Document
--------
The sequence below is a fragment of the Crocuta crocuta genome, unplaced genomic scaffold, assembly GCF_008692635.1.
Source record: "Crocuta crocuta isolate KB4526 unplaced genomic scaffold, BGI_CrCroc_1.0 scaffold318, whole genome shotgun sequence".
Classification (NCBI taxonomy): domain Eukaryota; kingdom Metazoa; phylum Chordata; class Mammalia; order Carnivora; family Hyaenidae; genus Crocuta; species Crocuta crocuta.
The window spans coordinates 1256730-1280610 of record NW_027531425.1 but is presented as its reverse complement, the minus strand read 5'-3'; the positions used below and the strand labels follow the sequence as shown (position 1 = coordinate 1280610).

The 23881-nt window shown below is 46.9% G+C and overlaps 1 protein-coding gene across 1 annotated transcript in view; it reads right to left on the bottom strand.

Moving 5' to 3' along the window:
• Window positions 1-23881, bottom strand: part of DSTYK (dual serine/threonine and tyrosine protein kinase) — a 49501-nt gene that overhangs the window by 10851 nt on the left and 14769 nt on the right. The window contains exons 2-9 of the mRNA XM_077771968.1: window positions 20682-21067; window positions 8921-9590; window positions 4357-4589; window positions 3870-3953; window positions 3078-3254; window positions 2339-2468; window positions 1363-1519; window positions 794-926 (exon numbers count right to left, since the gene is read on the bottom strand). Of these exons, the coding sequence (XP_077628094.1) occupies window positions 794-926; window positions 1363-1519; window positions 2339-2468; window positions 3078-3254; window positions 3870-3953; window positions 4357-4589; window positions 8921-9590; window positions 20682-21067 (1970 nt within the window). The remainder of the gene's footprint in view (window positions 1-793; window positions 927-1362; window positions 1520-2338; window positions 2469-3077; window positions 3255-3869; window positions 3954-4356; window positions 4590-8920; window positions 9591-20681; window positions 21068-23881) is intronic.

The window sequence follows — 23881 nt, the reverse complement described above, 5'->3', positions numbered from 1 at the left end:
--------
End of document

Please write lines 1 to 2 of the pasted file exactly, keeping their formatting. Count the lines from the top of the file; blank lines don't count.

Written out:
The sequence below is a fragment of the Crocuta crocuta genome, unplaced genomic scaffold, assembly GCF_008692635.1.
Source record: "Crocuta crocuta isolate KB4526 unplaced genomic scaffold, BGI_CrCroc_1.0 scaffold318, whole genome shotgun sequence".